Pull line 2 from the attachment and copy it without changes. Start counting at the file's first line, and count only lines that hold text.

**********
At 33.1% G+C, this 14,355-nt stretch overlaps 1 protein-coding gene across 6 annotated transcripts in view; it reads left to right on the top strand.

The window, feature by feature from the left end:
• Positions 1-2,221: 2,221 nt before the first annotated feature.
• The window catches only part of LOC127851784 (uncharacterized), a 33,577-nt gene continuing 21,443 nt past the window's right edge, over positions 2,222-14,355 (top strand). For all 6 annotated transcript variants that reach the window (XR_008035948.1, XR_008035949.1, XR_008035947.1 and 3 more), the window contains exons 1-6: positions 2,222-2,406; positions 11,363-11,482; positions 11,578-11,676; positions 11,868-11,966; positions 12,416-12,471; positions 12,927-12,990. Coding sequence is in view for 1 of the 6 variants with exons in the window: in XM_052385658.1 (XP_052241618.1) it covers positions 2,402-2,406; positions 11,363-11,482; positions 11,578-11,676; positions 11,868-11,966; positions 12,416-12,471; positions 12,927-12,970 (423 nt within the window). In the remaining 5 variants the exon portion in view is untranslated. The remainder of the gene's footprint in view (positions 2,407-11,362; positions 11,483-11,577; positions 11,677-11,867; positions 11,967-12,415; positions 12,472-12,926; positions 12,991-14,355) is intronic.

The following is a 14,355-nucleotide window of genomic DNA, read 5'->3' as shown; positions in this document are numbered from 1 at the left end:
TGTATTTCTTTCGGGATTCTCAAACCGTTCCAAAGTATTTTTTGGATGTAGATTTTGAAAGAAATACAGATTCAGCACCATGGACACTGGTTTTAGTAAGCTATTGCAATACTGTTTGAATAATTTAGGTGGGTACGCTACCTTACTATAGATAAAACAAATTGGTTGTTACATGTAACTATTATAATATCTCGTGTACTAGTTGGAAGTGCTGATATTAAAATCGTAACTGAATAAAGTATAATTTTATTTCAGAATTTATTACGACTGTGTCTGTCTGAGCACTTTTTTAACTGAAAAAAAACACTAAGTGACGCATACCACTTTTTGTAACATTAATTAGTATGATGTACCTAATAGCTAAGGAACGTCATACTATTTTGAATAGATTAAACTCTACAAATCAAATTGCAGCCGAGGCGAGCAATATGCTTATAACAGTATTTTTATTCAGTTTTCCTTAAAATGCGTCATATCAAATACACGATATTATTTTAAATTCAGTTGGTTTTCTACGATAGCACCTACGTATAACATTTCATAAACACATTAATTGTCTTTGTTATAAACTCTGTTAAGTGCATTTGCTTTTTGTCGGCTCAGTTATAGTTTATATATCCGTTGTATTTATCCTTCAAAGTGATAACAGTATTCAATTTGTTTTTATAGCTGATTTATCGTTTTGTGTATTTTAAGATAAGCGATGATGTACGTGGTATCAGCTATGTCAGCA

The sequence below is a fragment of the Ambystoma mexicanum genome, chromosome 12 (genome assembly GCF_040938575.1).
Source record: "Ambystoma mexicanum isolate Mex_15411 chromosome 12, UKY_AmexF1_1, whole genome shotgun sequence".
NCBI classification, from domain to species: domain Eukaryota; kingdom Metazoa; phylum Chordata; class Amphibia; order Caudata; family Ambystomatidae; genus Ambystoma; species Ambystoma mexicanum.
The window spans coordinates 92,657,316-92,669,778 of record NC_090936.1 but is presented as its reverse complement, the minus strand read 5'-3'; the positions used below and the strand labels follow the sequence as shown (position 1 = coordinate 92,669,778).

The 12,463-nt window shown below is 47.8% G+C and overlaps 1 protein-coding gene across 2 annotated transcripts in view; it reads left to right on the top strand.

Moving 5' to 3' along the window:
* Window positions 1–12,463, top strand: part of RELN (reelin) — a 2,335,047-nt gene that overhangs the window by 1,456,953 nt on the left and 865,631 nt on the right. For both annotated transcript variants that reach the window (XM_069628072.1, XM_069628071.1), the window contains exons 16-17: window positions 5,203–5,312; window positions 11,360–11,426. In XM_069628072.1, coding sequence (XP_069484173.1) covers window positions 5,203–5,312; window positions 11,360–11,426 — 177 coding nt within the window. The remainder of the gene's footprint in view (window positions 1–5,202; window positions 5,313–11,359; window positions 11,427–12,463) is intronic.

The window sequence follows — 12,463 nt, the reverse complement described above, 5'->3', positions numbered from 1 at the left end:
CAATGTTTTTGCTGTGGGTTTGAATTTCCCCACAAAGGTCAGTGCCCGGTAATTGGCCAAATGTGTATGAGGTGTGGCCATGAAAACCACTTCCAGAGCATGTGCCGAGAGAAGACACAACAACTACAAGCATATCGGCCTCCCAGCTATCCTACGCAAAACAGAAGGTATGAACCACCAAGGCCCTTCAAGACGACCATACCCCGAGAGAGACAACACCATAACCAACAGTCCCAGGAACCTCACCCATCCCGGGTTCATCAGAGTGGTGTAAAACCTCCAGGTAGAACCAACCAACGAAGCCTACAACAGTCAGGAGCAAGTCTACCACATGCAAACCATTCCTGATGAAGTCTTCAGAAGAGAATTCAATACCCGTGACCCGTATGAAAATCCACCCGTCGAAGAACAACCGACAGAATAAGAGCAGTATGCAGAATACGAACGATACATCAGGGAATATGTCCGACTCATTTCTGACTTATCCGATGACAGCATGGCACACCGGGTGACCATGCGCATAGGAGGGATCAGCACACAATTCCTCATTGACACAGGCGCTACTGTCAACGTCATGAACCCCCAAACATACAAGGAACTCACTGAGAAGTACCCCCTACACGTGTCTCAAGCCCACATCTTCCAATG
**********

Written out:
The window, feature by feature from the left end: